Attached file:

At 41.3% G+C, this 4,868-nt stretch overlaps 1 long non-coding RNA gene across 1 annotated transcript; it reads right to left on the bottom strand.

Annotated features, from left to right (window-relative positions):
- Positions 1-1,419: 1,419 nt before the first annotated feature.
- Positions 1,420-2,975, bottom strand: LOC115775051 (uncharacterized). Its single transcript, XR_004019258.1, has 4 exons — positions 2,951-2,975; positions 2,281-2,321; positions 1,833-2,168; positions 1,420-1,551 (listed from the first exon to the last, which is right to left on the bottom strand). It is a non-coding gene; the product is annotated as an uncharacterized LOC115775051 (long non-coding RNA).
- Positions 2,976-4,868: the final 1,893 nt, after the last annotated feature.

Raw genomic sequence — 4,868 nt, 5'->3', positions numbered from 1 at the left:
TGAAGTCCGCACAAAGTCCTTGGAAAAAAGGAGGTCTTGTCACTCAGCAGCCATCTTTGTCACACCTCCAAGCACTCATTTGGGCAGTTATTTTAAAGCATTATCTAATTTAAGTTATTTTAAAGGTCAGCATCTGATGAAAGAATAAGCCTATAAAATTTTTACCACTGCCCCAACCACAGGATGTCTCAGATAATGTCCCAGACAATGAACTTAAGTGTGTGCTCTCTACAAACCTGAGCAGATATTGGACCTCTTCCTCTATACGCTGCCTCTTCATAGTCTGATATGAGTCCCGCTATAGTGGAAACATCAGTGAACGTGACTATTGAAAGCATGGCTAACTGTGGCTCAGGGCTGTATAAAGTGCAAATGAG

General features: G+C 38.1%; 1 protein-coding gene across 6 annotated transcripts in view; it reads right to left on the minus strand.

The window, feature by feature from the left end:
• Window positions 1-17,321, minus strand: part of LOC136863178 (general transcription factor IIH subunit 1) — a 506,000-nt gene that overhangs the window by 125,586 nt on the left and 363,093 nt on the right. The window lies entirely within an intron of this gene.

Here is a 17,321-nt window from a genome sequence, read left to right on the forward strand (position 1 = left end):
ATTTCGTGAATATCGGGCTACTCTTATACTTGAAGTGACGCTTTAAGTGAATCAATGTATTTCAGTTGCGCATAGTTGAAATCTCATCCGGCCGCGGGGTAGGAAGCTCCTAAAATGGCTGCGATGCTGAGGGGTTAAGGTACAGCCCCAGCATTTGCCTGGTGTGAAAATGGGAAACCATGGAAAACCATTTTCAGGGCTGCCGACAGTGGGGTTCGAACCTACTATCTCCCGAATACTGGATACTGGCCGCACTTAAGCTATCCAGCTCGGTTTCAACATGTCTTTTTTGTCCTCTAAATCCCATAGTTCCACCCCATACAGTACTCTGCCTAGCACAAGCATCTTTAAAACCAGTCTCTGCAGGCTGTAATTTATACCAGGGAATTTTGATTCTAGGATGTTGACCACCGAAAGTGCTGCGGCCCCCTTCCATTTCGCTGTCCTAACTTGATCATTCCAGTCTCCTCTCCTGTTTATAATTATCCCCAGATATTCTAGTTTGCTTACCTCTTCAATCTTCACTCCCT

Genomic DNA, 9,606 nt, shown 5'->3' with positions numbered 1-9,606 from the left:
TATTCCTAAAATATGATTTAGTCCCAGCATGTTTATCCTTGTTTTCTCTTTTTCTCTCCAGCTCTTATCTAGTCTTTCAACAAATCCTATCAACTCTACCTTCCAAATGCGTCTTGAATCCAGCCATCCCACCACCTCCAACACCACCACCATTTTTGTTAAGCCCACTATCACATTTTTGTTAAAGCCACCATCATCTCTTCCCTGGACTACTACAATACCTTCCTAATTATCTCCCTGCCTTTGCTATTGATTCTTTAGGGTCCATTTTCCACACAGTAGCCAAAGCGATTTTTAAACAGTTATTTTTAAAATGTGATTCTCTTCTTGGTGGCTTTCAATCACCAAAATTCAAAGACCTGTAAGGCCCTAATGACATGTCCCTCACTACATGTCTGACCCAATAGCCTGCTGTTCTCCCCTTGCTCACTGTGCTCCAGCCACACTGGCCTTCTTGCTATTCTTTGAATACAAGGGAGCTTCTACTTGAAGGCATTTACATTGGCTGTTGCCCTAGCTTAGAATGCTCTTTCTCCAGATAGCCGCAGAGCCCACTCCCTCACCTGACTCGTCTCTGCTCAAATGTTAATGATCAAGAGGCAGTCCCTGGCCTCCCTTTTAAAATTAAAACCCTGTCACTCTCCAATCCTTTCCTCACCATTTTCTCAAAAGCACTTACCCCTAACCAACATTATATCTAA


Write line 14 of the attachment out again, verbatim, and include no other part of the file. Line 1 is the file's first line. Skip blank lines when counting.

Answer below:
TATTCCTAAAATATGATTTAGTCCCAGCATGTTTATCCTTGTTTTCTCTTTTTCTCTCCAGCTCTTATCTAGTCTTTCAACAAATCCTATCAACTCTACCTTCCAAATGCGTCTTGAATCCAGCCATCCCACCACCTCCAACACCACCACCATTTTTGTTAAGCCCACTATCACATTTTTGTTAAAGCCACCATCATCTCTTCCCTGGACTACTACAATACCTTCCTAATTATCTCCCTGCCTTTGCTATTGATTCTTTAGGGTCCATTTTCCACACAGTAGCCAAAGCGATTTTTAAACAGTTATTTTTAAAATGTGATTCTCTTCTTGGTGGCTTTCAATCACCAAAATTCAAAGACCTGTAAGGCCCTAATGACATGTCCCTCACTACATGTCTGACCCAATAGCCTGCTGTTCTCCCCTTGCTCACTGTGCTCCAGCCACACTGGCCTTCTTGCTATTCTTTGAATACAAGGGAGCTTCTACTTGAAGGCATTTACATTGGCTGTTGCCCTAGCTTAGAATGCTCTTTCTCCAGATAGCCGCAGAGCCCACTCCCTCACCTGACTCGTCTCTGCTCAAATGTTAATGATCAAGAGGCAGTCCCTGGCCTCCCTTTTAAAATTAAAACCCTGTCACTCTCCAATCCTTTCCTCACCATTTTCTCAAAAGCACTTACCCCTAACCAACATTATATCTAA